The compositions of meteorites and the morphologies of asteroid surfaces provide strong evidence that partial melting and differentiation were widespread among the planetesimals of the early Solar system. It has been increasingly accepted in recent years that planets were formed from differentiated planetesimals and that the differentiation of the proto-planets was facilitated by planetesimals being pre-differentiated. With respect to the degree of differentiation meteorites can be divided into two classes: chondrites that originated from primitive, undifferentiated parent bodies and achondrites, iron meteorites and stony and stony-iron meteorites that originated from bodies that were apparently fractionated into (at least) a silicate mantle and a metallic core. A large variety in the degree of differentiation has been identified: metal separated partially or completely from silicates and silicates fractionated from each other, causing the composition of rock to deviate moderately to strongly from a primitive chondritic composition. Also, the surfaces of asteroids show large variations. The most massive of these, Ceres and Vesta, are most complementary. Ceres has a very primitive surface characterized by water-bearing minerals. Vesta – on the contrary – has a dry, basaltic composition indicating that the body is differentiated and has been resurfaced by basaltic lava flows. Vesta has most probably an iron rich core and once had a magma ocean just like the Moon. Differentiation of asteroids and planetesimals (assuming that the former are surviving examples of the latter) must have occurred within the first few million years of the solar system judging from the ages of meteorites and the surfaces of asteroids. Further evidence for rapid iron-silicate differentiation, i.e., core formation, comes from 182Hf-182W concentration variations in iron meteorites and for basalt formation from the concentrations of 26Al-26Mg and 53Mn-53Cr in eucrites and angrites. Recently, it has been suggested that some of the chondritic meteorites, i.e., CV meteorites, are samples of the unprocessed crust of an internally differentiated early planetesimal. The asteroid belt may still contain these kinds of objects. The idea of an undifferentiated crust above a differentiated mantle and an iron-rich core is supported by thermal evolution models.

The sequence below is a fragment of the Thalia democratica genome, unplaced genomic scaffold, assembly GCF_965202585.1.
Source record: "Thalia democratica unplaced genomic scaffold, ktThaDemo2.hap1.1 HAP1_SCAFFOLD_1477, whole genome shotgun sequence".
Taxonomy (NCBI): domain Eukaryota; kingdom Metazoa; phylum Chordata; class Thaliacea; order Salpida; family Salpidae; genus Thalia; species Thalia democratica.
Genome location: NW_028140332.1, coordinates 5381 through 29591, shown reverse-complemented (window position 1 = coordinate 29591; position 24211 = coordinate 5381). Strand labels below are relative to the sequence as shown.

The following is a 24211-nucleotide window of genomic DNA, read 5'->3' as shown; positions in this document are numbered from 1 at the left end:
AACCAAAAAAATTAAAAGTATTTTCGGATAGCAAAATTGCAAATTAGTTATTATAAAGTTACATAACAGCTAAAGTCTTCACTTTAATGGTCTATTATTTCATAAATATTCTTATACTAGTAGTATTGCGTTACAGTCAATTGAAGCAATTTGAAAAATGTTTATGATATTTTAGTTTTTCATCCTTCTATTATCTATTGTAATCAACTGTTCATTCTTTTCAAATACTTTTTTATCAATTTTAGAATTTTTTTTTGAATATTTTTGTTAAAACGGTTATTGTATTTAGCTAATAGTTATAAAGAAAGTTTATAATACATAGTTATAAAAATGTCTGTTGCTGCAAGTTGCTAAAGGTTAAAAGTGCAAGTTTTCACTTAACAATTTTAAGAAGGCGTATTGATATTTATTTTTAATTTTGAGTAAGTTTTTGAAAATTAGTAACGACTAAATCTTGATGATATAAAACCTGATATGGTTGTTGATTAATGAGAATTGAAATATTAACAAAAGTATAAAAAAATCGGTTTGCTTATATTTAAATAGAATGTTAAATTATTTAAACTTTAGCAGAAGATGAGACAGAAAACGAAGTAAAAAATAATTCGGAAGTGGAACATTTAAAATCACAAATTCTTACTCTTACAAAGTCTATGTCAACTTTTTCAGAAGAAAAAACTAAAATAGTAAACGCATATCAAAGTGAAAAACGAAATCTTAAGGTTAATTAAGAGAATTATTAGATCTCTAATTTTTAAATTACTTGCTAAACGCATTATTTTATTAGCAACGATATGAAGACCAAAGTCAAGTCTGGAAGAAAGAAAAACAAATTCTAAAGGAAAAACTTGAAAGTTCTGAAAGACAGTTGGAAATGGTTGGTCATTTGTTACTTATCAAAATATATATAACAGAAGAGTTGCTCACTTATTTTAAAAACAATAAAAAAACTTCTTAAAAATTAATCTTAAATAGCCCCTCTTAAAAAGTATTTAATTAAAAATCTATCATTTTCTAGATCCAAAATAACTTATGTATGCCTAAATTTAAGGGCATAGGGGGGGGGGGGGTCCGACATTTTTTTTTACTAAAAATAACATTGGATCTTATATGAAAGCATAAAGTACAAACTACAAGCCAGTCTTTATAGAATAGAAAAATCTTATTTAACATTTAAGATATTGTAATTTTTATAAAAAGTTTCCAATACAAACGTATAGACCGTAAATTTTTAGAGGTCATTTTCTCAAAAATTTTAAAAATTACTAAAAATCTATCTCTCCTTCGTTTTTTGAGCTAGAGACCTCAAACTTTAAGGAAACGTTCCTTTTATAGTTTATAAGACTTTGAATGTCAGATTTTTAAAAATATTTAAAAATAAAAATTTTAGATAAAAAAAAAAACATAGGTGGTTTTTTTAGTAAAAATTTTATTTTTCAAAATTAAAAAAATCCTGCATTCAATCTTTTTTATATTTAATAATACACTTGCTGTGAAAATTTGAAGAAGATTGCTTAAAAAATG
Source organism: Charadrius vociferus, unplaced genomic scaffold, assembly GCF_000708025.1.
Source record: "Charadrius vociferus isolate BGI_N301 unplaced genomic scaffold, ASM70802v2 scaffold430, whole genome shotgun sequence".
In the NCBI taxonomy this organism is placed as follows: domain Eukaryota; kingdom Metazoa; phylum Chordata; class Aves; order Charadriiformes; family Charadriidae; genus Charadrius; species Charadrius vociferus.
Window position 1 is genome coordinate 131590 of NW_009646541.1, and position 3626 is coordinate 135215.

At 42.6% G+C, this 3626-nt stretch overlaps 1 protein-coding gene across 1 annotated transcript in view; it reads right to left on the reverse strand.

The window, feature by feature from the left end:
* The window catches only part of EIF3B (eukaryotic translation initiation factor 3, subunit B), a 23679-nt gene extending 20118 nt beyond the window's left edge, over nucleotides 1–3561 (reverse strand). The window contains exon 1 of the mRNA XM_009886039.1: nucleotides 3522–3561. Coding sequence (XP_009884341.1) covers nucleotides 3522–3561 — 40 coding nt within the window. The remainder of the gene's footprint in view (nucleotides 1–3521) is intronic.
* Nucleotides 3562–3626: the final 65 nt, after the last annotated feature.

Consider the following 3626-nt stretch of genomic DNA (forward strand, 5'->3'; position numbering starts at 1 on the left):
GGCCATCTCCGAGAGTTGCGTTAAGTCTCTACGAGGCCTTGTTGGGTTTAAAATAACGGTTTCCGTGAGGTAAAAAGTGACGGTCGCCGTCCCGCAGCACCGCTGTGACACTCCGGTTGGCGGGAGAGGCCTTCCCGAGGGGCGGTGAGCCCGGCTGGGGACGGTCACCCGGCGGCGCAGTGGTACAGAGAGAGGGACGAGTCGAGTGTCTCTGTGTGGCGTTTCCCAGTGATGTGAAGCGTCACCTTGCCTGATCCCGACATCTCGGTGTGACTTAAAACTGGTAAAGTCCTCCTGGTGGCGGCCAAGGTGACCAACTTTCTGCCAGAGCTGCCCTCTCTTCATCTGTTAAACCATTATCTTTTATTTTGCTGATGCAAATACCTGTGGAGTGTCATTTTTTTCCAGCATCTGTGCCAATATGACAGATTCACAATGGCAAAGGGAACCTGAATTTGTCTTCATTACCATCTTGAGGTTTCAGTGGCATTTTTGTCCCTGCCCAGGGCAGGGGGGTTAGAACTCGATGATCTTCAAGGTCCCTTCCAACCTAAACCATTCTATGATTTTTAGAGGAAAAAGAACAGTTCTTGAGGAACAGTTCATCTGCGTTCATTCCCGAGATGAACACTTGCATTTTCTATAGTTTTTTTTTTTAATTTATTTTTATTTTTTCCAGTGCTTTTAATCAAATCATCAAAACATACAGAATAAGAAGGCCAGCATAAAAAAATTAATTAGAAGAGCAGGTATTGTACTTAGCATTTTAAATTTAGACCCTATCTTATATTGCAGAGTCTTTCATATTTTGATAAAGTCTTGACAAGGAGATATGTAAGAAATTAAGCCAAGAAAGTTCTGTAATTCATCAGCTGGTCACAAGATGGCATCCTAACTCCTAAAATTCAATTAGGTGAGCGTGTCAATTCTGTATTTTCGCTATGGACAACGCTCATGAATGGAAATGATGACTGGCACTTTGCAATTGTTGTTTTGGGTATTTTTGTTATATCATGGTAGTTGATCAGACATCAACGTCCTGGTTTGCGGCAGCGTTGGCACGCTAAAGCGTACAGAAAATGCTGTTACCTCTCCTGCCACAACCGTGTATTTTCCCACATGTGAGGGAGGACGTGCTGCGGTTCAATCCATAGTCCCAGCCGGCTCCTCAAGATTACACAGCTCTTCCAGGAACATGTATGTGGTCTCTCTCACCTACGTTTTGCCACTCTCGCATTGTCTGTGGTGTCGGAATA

Figure 1: Possible internal structures of the asteroid 21 Lutetia assuming different present-day porosity (0.04, 0.05, 0.06, 0.08, 0.13 and 0.25, respectively for panels a-f). The colours indicate the iron core (red), the silicate mantle (green), the partially molten, but undifferentiated layer (or having some smallscale phase separation, light blue), the compacted layer (greenish blue) and the porous layer (grey). Figure from: (Neumann et al., 2013).